Not surprisingly, many critics have complained that Francis is presenting a distorted, incomplete, and naive view of capitalism. To his credit, the pontiff has vowed to consider these reactions before his trip the U.S. this September. “I heard that there were some criticisms from the United States. I must begin studying these criticisms, no?” he said. “Then we shall dialogue about them.”

It’s encouraging to hear Pope Francis say he’s interested in dialogue on the topic. Naturally, since we share many of the same values and concerns, an ideal partner in such discussion would be the Acton Institute. As Acton co-founder Rev. Robert Sirico has said,

From the inception of the Acton Institute . . . we have always been concerned that economic education–a real understanding of how a market functions–will first and foremost help the most vulnerable, so we’ve done various things over the years to attempt to demonstrate or teach or model that for people.

If the pope is interested, we even have a branch in Rome—Istituto Acton—that he can visit. It’s a mere 20 minute walk from Vatican City or about 5 minutes by mini-popemobile. We’d also be willing to send him any resources he might find useful, such as our PovertyCure DVD series or Rev. Sirico’s book, Defending the Free Market: The Moral Case for a Free Economy.

In the meantime, though, I think Pope Francis could gain a lot of insight by simply pondering these three points:


A bit of humility is in order. Alvin E. Roth to Russ Roberts on EconTalk:

… I think that economists have to approach their role as engineers with great humility. There’s a lot we don’t understand. Economics is still an early science. But let me read you the quote from Hayek that I included in my book. This is a quote from his free-market manifesto, The Road to Serfdom. And he wrote, “There is, in particular, all the difference between deliberately creating a system within which competition will work as beneficially as possible and passively accepting institutions as they are.”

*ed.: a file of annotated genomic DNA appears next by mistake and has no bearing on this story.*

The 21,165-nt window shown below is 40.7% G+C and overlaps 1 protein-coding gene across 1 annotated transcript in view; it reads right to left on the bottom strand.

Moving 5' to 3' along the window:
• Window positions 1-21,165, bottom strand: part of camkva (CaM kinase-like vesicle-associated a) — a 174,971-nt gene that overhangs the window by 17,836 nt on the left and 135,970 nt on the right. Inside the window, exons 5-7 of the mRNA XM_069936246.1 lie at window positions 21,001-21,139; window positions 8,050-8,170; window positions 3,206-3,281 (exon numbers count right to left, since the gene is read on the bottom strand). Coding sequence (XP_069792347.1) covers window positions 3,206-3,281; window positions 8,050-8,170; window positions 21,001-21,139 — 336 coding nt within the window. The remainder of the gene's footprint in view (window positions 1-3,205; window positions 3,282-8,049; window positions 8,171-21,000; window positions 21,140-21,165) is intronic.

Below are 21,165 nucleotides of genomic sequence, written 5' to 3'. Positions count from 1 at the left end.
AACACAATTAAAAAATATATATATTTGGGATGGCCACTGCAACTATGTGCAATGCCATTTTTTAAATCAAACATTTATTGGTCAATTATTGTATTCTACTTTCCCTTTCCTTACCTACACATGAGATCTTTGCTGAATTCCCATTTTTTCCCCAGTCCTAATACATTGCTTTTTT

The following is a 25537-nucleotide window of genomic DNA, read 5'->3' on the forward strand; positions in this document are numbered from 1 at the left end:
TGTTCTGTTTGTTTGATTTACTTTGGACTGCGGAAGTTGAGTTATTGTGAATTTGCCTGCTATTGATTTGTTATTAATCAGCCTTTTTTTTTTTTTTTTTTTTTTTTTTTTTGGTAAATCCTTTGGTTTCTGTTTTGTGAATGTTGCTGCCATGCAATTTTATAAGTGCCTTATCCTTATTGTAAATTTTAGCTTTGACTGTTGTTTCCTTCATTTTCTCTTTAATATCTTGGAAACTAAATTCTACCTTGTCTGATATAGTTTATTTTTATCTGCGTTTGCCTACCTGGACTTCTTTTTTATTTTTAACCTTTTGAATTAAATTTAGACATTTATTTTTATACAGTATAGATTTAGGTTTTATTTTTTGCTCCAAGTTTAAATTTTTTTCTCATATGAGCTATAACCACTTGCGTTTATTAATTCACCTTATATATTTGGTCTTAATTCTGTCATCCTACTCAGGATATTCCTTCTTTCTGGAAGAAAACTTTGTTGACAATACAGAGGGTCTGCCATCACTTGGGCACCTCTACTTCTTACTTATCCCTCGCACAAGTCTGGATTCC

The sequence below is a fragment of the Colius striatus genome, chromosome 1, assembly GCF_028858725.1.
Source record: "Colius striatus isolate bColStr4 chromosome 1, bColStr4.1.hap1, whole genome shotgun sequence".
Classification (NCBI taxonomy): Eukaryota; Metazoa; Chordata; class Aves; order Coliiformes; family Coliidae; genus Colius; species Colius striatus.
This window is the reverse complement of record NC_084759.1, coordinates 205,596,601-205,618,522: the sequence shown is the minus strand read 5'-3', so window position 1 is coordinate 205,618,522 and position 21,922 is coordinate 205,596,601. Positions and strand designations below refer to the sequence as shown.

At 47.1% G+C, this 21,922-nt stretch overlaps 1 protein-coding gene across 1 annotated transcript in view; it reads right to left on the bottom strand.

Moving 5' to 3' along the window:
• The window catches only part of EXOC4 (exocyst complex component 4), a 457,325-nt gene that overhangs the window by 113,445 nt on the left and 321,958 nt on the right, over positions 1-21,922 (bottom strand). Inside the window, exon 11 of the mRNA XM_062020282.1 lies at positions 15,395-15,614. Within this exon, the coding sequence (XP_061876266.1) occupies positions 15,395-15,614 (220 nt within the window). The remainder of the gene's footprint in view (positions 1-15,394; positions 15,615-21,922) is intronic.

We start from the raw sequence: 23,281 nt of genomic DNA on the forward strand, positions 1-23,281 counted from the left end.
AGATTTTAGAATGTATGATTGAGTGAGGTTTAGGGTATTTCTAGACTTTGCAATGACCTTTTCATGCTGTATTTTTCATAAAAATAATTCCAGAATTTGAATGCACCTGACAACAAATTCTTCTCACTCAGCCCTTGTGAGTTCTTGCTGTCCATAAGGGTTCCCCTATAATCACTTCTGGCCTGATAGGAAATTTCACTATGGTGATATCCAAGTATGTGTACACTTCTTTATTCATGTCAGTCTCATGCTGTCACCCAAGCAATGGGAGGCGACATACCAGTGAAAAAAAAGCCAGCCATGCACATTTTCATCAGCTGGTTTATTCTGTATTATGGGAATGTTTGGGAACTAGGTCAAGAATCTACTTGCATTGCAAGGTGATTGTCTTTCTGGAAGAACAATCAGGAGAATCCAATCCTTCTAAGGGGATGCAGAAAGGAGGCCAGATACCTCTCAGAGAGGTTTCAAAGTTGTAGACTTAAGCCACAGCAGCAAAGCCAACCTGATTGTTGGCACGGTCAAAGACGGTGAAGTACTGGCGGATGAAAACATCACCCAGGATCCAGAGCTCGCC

So, that was Hayek. He understood that what makes a market free is that it has rules that allow it to work freely. And one of the metaphors I use in the book is of a wheel that can rotate freely. It’s not rotating in a vacuum. It has an axle and it has well-oiled bearings. And over time–people have been designing markets for millennia. And often the process of trial and error leads to better and better markets. But it can be a lengthy process of trial and error. And as we better understand what is required for marketplaces to help markets work freely we can sometimes intervene. And, you said ‘top down,’ but earlier you talked about Uber and Airbnb. Those are marketplaces that are not top down. People have been designing marketplaces forever. It’s what we do.

Hands On Originals is a small printing company in Lexington, Kentucky, that, up until recently, had very few problems when they declined to print a certain message.

Last year, however, the owner, Blaine Adamson, was found guilty of discrimination by a Lexington human rights commission for refusing to print T-shirts for a local gay pride festival. The commissioners ordered that Adamson must violate his conscience, and further, must participate in diversity training to be conducted by the commission.

Fortunately, this story has a happier ending than that of the baker and florist, as the Fayette Circuit Court ended up reversing the commission’s decision. “It is their constitutional right to hold dearly and to not be compelled to be part of an advocacy message opposed to their sincerely held Christian beliefs,” Judge James Ishmael wrote in his decision.

Watch below for more of Blaine’s testimony:


Peter Johnson, external relations officer for the Acton Institute, discusses the muddled economic message in the recent encyclical for The Federalist:

While I don’t doubt for a moment that Pope Francis sincerely wants to help the poor, I think it would be difficult for even the most erudite Catholic scholars to find a coherent message in a passage like this.

For example, he praises business as a “noble vocation” while summarily disparaging “economies of scale.” While he recognizes that poor people need to be connected to the larger economy to rise out of poverty, he also encourages “civil authorities” to constrain those in the larger economy who actually have the capital to invest in new enterprises.

This vacillation between upholding the merits of enterprise and disparaging profits runs throughout the encyclical. If I could sum up his view on commerce in one sentence it would be this: Business is okay, as long as you don’t make too much money.

Read the entire post “Pope Francis’ Incoherent Economics” here at The Federalist.